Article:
Richard In A Second-Half Groove

STOCKTON - An early season injury slowed Stockton Ports' Myrio Richard for the first few weeks of the season. Once he was fully healthy and in a rhythm, Richard has been a main contributor at the top of the Ports' line-up. 

On Monday, the Stockton Ports clinched a spot in the California League post-season. One of the Ports' main catalysts this year has been lead-off hitter Myrio Richard. After a slow start to the season triggered by an oblique strain that cost him most of the month of April, Richard has been a force at the top of the line-up.

It took Richard some time to recover from the injury, which happened right before Opening Day.

"It actually took quite a lot of time after [to feel healthy]. Probably three or four weeks after I came back from the injury before I started feeling better," Richard said.

"I still had some soreness when I came back. I still wasn't 100 percent, but I was good enough to go and was ready to get out there."

The worst part of the injury for Richard, however, was sitting on the sidelines as his Ports' teammates got the season underway.

"It was frustrating to come here and get hurt the very first day we had batting practice. Working so hard to stay healthy in spring training so I could come out and play, it was definitely frustrating but I was cautious with it and was able to get back in there," Richard said.

Overall, the Oakland A's 2009 ninth-round pick is batting .294 with a team-high 27 stolen bases for Stockton. Since the All-Star break, Richard is batting .306 with an 826 OPS and 16 stolen bases. The biggest improvement in his game since the break has been his selectively at the plate, something that he made a conscious effort to improve. He has walked 26 times in 60 post-All-Star break games for a .383 OBP.

In addition to being more selective, Richard points to regular pre-game and pre-at-bat routines as keys to his second-half resurgence.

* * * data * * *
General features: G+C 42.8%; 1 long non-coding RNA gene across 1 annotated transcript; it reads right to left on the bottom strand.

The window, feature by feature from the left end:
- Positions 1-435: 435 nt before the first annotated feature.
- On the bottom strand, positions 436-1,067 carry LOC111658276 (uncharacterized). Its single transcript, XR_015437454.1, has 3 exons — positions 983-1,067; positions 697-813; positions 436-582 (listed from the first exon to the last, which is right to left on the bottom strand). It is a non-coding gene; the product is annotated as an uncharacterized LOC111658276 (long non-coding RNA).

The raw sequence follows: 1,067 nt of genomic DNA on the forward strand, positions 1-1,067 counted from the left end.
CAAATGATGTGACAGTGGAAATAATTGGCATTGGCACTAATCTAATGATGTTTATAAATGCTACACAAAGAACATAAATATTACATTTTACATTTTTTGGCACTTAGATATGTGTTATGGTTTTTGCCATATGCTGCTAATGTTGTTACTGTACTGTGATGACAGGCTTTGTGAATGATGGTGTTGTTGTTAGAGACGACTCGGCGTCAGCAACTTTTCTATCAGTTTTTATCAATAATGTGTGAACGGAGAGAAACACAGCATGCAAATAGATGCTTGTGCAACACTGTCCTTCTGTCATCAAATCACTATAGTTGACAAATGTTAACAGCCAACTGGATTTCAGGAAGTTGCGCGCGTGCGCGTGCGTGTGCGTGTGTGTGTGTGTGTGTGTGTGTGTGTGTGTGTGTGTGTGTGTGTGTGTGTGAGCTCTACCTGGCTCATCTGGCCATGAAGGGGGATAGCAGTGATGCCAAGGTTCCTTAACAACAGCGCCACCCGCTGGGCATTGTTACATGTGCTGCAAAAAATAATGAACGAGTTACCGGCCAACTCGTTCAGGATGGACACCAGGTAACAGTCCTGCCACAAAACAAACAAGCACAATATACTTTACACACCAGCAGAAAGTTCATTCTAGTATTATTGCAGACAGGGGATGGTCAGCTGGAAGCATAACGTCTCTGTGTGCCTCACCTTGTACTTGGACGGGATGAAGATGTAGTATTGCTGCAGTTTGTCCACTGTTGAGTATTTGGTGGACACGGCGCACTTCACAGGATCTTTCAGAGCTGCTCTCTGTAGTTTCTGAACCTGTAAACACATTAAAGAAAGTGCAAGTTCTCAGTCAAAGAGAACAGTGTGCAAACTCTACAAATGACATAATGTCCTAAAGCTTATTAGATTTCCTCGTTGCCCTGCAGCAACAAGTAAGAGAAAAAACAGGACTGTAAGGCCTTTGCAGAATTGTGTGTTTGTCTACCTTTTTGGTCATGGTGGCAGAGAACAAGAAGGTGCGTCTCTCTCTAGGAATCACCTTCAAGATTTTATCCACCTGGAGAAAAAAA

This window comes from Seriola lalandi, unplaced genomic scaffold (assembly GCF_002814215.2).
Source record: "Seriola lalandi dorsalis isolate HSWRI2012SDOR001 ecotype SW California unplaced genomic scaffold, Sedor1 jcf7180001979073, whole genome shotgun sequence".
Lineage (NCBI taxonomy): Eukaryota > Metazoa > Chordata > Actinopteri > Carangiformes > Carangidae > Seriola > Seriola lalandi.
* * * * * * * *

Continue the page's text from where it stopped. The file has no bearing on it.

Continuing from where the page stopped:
"I've been trying to be consistent night in and night out, really doing the same thing and not changing anything when I do struggle. Keeping consistent with my routines," Richard said.

For much of the season, Richard has been the man at the top of the Stockton line-up. It is a position that he relishes.

"Being lead-off, you want to be that spark, just to get the team going. I feel like when I go, we go. You want to have that type of mentality as a lead-off hitter. Do your job and get on-base and then be aggressive [on the bases]," Richard said.

That aggressiveness on the base-paths has led to a career-high in stolen bases this year. He stole only 11 in 18 chances with Low-A Kane County last season.

"I knew I could run last year. I didn't really have a lot of stolen bases, so I didn't really utilize that part of my game, but now I'm just being more aggressive on the base-paths. Taking my pitch and going with it," Richard said.

Speed runs in Richard's family. His older brother Michael was an Oakland A's farmhand from 2007 until midway through the 2010 season. While with the A's, the elder Richard stole 87 bases, including 35 in 85 games with Kane County in 2008. Speed-wise, Myrio doesn't take a back-seat to his older brother, however. When asked who would win a footrace between the two, Myrio hinted that he'd cross the finish line first.

"We have always been about the same speed, but I've always had the mentality that if you put someone in front of me, I'm going to beat them," Richard said with a laugh.

Having an older brother blaze a trail through the A's system has made the jump to the pros easier for Myrio.

"He's been through all three levels that I've been through. He definitely gave me the heads up of what to look for and what I should be prepared for. I had a little bit of an advantage from that," Richard said.

Last season, Richard was part of a Kane County team that advanced to the second round of the Midwest League playoffs. He is looking forward to a return trip to the post-season with many of the same teammates he played with in Kane County in 2010.

"We've got basically the same group we've had all year and it's basically the same group from last year, so that's a big plus for us," Richard said.

"Everybody knows everybody. We all know our roles and we know how everyone fits in. There aren't really any problems or anything. We just go with the flow."


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